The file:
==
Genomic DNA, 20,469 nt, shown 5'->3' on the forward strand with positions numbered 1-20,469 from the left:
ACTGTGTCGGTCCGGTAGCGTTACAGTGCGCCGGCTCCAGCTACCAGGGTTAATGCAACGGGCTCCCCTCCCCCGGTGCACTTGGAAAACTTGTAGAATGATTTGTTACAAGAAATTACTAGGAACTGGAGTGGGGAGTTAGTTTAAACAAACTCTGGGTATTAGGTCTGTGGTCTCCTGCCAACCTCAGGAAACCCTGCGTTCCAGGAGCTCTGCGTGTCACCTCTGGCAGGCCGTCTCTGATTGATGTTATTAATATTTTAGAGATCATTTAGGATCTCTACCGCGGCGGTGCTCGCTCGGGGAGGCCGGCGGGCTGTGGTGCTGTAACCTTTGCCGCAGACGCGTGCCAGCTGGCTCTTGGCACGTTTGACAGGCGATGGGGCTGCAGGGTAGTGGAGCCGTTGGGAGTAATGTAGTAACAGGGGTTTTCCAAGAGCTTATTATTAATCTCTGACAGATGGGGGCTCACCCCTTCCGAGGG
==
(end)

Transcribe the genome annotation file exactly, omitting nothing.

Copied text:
Genomic DNA, 20,469 nt, shown 5'->3' on the forward strand with positions numbered 1-20,469 from the left:
ACTGTGTCGGTCCGGTAGCGTTACAGTGCGCCGGCTCCAGCTACCAGGGTTAATGCAACGGGCTCCCCTCCCCCGGTGCACTTGGAAAACTTGTAGAATGATTTGTTACAAGAAATTACTAGGAACTGGAGTGGGGAGTTAGTTTAAACAAACTCTGGGTATTAGGTCTGTGGTCTCCTGCCAACCTCAGGAAACCCTGCGTTCCAGGAGCTCTGCGTGTCACCTCTGGCAGGCCGTCTCTGATTGATGTTATTAATATTTTAGAGATCATTTAGGATCTCTACCGCGGCGGTGCTCGCTCGGGGAGGCCGGCGGGCTGTGGTGCTGTAACCTTTGCCGCAGACGCGTGCCAGCTGGCTCTTGGCACGTTTGACAGGCGATGGGGCTGCAGGGTAGTGGAGCCGTTGGGAGTAATGTAGTAACAGGGGTTTTCCAAGAGCTTATTATTAATCTCTGACAGATGGGGGCTCACCCCTTCCGAGGG